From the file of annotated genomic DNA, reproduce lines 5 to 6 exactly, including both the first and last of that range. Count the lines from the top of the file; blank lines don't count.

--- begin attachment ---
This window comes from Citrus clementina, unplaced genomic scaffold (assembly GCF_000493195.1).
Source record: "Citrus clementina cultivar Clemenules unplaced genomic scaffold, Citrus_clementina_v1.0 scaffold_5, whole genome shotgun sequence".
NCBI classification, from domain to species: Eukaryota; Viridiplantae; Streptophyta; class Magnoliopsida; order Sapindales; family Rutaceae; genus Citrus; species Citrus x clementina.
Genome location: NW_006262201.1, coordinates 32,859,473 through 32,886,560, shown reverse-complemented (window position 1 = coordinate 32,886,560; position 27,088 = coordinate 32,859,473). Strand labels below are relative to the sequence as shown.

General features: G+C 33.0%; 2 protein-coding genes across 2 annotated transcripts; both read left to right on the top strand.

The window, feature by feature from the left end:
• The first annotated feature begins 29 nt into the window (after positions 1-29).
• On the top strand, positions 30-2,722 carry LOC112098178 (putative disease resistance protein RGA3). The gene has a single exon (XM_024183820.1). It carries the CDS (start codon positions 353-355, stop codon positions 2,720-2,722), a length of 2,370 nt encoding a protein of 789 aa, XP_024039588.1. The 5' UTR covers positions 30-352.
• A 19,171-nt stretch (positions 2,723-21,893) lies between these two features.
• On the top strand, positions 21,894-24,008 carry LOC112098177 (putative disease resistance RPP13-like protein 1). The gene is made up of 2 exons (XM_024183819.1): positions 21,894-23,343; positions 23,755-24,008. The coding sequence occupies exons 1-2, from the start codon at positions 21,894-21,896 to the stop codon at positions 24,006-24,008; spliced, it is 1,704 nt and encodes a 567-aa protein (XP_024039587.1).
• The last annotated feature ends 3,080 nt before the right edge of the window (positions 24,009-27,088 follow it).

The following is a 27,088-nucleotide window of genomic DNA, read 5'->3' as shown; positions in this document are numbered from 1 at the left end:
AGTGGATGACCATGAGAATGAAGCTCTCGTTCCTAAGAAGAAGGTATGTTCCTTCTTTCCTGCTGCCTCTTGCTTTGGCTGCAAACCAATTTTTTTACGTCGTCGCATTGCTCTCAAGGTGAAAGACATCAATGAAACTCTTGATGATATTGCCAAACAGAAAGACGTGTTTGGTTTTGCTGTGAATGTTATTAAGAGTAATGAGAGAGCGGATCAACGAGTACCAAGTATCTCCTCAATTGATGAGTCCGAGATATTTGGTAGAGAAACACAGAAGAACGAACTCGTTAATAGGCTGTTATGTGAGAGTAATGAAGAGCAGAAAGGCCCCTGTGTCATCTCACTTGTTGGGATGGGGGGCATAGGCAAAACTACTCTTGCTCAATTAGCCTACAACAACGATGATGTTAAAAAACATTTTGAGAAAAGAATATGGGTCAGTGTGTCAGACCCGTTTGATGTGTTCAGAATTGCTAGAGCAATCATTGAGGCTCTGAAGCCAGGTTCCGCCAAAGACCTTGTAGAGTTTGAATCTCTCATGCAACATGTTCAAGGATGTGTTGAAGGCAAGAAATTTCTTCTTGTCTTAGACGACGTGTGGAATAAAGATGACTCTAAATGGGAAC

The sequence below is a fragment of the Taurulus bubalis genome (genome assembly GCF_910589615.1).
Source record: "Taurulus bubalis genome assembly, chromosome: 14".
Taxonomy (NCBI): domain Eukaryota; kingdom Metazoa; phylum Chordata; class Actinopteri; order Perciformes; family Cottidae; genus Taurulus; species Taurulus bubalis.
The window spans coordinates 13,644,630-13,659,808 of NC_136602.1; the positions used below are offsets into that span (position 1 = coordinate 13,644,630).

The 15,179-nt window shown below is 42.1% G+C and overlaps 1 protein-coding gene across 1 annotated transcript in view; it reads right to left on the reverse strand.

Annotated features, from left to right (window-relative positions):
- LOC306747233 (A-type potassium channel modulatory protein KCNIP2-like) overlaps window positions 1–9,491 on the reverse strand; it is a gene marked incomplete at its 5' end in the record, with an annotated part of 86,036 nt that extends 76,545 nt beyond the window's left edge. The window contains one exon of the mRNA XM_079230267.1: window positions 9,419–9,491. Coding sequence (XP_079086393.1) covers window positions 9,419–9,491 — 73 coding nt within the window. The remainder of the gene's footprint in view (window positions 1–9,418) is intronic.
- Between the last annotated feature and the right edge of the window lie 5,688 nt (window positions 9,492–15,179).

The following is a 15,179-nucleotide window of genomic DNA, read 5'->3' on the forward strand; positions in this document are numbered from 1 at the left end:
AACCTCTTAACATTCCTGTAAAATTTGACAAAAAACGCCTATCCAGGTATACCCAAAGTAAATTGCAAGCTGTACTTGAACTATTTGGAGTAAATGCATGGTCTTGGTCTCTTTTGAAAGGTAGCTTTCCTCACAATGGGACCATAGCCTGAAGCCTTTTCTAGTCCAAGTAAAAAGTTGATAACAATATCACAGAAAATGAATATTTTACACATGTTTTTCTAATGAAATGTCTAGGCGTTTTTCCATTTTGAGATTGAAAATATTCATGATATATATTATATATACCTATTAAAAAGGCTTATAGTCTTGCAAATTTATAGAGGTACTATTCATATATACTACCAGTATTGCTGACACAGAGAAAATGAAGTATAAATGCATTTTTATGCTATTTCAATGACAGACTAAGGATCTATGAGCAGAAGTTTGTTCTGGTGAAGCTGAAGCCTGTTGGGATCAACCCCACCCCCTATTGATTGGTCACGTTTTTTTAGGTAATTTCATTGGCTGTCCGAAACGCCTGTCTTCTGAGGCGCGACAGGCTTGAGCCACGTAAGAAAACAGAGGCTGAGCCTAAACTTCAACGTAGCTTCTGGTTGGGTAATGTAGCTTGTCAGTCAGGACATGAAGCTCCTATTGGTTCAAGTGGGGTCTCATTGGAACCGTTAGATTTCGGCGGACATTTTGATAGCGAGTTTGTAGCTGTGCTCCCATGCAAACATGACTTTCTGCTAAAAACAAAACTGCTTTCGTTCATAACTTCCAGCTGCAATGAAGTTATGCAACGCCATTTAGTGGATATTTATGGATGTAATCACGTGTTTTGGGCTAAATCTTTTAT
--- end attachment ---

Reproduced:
General features: G+C 33.0%; 2 protein-coding genes across 2 annotated transcripts; both read left to right on the top strand.

The window, feature by feature from the left end: